What is the dream?
I dream that my legs have been cut off, that my eye is missing, that I can’t do anything … Sometimes, I dream that the drone is going to attack, and I’m scared. I’m really scared.
After the interview is over, Sadaullah Wazir pulls the pant legs over the stubs of his knees till they conceal the bone-colored prostheses.
The articles published in the days following the attack on September 7, 2009, do not mention this poker-faced, slim teenage boy who was, at the time of those stories, lying in a sparse hospital in North Waziristan, his legs smashed to a pulp by falling debris, an eye torn out by shrapnel. Nor is there a single word about the three other members of his family killed: his wheelchair-bound uncle, Mautullah Jan and his cousins Sabr-ud-Din Jan and Kadaanullah Jan. All of them were scripted out of their own story till they tumbled off the edge of the page.
Did you hear it coming?
I fainted. I was knocked out.
As Sadaullah, unconscious, was shifted to a more serviceable hospital in Peshawar where his shattered legs would be amputated, the media announced that, in all likelihood, a senior al-Qaeda commander, Ilyas Kashmiri, had been killed in the attack. The claim would turn out to be spurious, the first of three times when Kashmiri would be reported killed.
Sadaullah and his relatives, meanwhile, were buried under a debris of words: “militant,” “lawless,” “counterterrorism,” “compound,” (a frigid term for a home). Move along, the American media told its audience, nothing to see here. Some 15 days later, after the world had forgotten, Sadaullah awoke to a nightmare.
Do you recall the first time you realized your legs were not there?
I was in bed, and I was wrapped in bandages. I tried to move them, but I couldn’t, so I asked, “Did you cut off my legs?” They said no, but I kind of knew.
Three years after the attack on Sadaullah and his family during the Muslim holy month of Ramadan and eight years after the drone attacks began killing people in Pakistan, the New York Times has finally confirmed details about the vetting process for kill lists, about crowd kills, and the way death by drone transforms any Muslim body into a “militant.”
Survivors and families of the dead have been saying exactly this for quite some time. The truth is carved out on their bodies, but it has taken a smattering of quotes from anonymous administrative officials to turn it into an important story. After all, who can believe those people — not the anonymous unaccountable ones, but the ones with the missing limbs and dead relatives, those illiterates, savages, liars, terrorists and neighbors of terrorists, and terror spawn — who can believe them?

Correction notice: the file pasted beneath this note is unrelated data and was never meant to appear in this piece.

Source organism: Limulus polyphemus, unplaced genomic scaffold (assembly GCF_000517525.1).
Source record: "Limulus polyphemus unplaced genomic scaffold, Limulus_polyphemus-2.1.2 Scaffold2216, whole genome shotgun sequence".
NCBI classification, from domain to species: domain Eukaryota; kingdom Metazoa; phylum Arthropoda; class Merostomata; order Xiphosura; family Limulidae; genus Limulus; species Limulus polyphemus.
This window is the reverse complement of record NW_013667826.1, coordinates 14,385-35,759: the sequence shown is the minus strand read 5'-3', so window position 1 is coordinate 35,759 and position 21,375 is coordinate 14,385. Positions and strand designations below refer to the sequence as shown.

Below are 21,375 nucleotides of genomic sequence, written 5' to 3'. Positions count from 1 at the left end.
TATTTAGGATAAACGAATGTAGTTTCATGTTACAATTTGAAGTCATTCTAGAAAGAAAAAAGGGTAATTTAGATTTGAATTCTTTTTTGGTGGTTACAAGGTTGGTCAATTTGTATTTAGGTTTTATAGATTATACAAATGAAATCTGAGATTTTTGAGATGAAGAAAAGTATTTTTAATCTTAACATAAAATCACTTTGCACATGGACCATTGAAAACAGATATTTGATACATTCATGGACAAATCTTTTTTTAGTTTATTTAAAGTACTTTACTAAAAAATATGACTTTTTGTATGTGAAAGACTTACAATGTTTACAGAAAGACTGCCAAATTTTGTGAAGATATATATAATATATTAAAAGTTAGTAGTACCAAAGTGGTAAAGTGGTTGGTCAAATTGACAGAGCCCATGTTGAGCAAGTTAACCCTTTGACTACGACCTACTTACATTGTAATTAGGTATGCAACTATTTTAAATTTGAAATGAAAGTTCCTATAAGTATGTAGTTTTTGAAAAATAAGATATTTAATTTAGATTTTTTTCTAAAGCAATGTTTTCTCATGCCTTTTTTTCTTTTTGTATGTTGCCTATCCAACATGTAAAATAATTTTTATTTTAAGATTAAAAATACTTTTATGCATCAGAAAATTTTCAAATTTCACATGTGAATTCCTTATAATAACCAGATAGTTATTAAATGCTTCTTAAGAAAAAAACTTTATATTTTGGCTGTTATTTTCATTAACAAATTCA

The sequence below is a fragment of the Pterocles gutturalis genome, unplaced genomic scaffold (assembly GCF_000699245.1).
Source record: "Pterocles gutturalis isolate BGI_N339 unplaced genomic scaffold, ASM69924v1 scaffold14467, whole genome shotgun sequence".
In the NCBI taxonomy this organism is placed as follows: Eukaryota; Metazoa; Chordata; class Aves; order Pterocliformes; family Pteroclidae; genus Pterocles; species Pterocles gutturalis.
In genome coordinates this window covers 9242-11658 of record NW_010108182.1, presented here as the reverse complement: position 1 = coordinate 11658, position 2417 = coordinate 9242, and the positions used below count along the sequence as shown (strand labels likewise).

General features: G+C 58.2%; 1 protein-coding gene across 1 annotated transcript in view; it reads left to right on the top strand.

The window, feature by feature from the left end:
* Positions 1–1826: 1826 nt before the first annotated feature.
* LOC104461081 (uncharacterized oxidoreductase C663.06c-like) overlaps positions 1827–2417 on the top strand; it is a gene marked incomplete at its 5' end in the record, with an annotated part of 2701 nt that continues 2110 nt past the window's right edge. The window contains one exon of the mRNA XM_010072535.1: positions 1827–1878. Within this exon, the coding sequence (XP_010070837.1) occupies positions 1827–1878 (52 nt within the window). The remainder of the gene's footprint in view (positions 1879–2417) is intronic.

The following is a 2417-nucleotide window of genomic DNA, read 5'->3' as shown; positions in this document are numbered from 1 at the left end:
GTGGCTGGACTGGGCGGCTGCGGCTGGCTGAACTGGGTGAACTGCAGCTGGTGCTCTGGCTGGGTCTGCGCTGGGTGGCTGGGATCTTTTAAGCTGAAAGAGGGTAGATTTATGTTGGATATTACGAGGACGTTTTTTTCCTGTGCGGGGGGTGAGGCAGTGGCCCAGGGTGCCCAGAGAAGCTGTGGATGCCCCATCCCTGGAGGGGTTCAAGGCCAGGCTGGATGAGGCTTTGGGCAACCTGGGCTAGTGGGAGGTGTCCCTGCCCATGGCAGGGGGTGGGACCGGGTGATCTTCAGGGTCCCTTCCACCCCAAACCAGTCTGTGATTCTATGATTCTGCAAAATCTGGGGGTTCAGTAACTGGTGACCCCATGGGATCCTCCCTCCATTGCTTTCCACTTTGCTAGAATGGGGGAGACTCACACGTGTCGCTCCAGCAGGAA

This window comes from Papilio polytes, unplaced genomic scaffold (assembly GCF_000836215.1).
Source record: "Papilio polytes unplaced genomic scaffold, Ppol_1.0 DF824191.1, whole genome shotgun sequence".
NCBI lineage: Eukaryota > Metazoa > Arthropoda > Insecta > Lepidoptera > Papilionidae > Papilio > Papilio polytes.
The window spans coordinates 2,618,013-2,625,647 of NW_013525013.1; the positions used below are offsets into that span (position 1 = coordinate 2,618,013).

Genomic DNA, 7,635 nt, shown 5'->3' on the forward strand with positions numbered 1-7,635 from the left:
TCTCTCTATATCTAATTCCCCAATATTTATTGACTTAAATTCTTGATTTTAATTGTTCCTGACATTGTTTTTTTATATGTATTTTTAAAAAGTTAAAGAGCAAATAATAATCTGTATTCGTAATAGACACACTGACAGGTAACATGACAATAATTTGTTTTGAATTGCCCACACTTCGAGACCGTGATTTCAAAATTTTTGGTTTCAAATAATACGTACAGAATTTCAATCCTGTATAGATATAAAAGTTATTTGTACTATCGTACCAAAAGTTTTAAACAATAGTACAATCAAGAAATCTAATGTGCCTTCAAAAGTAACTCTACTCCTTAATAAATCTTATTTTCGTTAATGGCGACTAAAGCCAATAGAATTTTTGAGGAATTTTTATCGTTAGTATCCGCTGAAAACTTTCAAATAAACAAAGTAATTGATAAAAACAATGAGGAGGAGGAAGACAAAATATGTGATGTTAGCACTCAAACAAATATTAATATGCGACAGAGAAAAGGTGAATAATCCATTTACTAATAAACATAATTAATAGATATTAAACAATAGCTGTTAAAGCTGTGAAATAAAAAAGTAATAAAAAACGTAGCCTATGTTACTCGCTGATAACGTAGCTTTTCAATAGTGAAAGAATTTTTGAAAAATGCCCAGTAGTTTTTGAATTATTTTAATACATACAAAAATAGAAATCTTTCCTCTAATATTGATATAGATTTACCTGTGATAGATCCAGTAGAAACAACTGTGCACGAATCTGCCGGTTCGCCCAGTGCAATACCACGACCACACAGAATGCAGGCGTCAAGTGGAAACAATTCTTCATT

Why do you think they attacked you?
They say there were terrorists, but it was my home… There are no terrorists. It’s just common people with beards.
Yes, it is useful for the Obama administration to admit, even anonymously, that it has defined away the problem of killing civilians by classifying a “militant” as someone who is killed by an American drone. But my point is a different one: It is about the open secret, the information that is now public knowledge but technically classified by the government. It’s about the way the American government’s hammy, theatrical performance of this faux secrecy frames the questions worth asking and determines the information worth printing.
Consider, for example, New York Times journalist Scott Shane’s response to accusations by Harvard’s media monitoring website, Nieman Watchdog, that the paper of record was enabling a “smear campaign” against those exposing the drone wars by citing accusations from anonymous officials. Here is Shane explaining how the theatre of public secrets works:
The drone program, as I have written, is in the strange category of classified but public information, which creates difficulties both for government officials and for journalists. Many outsiders and some government officials think the situation is untenable and that the program should be made overt, so that real debates could take place on Congress [sic] and the public on these issues.
In the meantime, journalists often have a choice of quoting anonymous officials or writing stories about accusations of bad strikes and innocent deaths and including no response at all. I feel it’s important to include some voice from the other side, and my editors have agreed. In addition, it seems to me important to citizens to know what the government says, even if some citizens find the statements unpersuasive or worse.
Shane alludes to what has become a well-worn practice in the American media: the reduction of all issues and politics to an abysmally farcical battle of quotes, to one side and “the other side” — as if the American state were simply the bureaucratic
equivalent of a teen amputee living in a war zone. And it gets even more convoluted. Because the state is also ostensibly a democratic and accountable one, it becomes even more necessary, as Shane says, for “citizens to know what the government says.”
But with the state representing both the position of one voice among many and also the American expression of democracy writ large, the government’s view is presented two ways: On the one hand, it’s an essential view — citizens have a right to know. On the other hand, this view often goes to print unverified, since it is one voice among competing others in a point-counterpoint model of journalism wherein differing parties offer their versions of the truth for the reader to decide. In other words, it is the government’s talk or lack thereof that constitutes all the news that’s fit to print.
So, nearly a decade after the drone strikes, what makes the news news is not the endangered lives of America’s others, but the government’s theater of secrets which keeps journalists busy hunting, cajoling, and dealmaking for leaks and official quotes to confirm what we already know. For the mainstream American press, “real debates,” as Shane honestly says, only happen after the government makes the information public. Till then, the government says move along, and the press largely obliges. This is how the domain of the real becomes government property. All else is just a dream. Or, a nightmare.